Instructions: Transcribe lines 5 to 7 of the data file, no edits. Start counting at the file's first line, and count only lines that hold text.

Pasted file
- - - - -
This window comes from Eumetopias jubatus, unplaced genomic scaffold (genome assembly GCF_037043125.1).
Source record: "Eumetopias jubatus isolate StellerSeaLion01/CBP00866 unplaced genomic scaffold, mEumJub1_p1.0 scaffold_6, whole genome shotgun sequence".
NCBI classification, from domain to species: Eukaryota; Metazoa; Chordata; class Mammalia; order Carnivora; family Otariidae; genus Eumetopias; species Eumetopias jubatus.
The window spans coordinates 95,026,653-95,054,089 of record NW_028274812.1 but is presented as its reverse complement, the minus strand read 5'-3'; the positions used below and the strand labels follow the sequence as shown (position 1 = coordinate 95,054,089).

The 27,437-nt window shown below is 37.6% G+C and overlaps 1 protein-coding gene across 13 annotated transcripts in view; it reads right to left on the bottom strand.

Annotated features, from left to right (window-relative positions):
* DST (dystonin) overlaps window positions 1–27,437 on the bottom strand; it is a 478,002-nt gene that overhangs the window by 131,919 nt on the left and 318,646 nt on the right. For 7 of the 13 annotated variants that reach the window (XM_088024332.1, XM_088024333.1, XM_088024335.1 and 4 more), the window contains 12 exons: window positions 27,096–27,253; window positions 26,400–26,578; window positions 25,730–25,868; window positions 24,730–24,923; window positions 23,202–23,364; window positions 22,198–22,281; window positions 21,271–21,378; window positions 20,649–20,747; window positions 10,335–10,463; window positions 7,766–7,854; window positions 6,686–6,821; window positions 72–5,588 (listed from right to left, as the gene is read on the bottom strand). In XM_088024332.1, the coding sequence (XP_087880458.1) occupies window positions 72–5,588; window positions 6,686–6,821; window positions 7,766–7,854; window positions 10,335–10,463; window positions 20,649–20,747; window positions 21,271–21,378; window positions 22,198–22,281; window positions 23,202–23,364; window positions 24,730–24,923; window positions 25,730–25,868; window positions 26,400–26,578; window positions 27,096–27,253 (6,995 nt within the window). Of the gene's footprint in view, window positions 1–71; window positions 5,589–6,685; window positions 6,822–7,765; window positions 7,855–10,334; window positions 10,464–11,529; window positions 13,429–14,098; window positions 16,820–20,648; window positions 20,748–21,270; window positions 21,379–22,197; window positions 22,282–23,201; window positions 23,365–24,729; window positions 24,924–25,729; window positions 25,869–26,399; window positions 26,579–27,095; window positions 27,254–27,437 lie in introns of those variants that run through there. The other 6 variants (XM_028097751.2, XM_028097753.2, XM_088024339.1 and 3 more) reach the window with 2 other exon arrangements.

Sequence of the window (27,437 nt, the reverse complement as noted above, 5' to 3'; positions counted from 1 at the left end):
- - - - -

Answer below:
The 27,437-nt window shown below is 37.6% G+C and overlaps 1 protein-coding gene across 13 annotated transcripts in view; it reads right to left on the bottom strand.

Annotated features, from left to right (window-relative positions):
* DST (dystonin) overlaps window positions 1–27,437 on the bottom strand; it is a 478,002-nt gene that overhangs the window by 131,919 nt on the left and 318,646 nt on the right. For 7 of the 13 annotated variants that reach the window (XM_088024332.1, XM_088024333.1, XM_088024335.1 and 4 more), the window contains 12 exons: window positions 27,096–27,253; window positions 26,400–26,578; window positions 25,730–25,868; window positions 24,730–24,923; window positions 23,202–23,364; window positions 22,198–22,281; window positions 21,271–21,378; window positions 20,649–20,747; window positions 10,335–10,463; window positions 7,766–7,854; window positions 6,686–6,821; window positions 72–5,588 (listed from right to left, as the gene is read on the bottom strand). In XM_088024332.1, the coding sequence (XP_087880458.1) occupies window positions 72–5,588; window positions 6,686–6,821; window positions 7,766–7,854; window positions 10,335–10,463; window positions 20,649–20,747; window positions 21,271–21,378; window positions 22,198–22,281; window positions 23,202–23,364; window positions 24,730–24,923; window positions 25,730–25,868; window positions 26,400–26,578; window positions 27,096–27,253 (6,995 nt within the window). Of the gene's footprint in view, window positions 1–71; window positions 5,589–6,685; window positions 6,822–7,765; window positions 7,855–10,334; window positions 10,464–11,529; window positions 13,429–14,098; window positions 16,820–20,648; window positions 20,748–21,270; window positions 21,379–22,197; window positions 22,282–23,201; window positions 23,365–24,729; window positions 24,924–25,729; window positions 25,869–26,399; window positions 26,579–27,095; window positions 27,254–27,437 lie in introns of those variants that run through there. The other 6 variants (XM_028097751.2, XM_028097753.2, XM_088024339.1 and 3 more) reach the window with 2 other exon arrangements.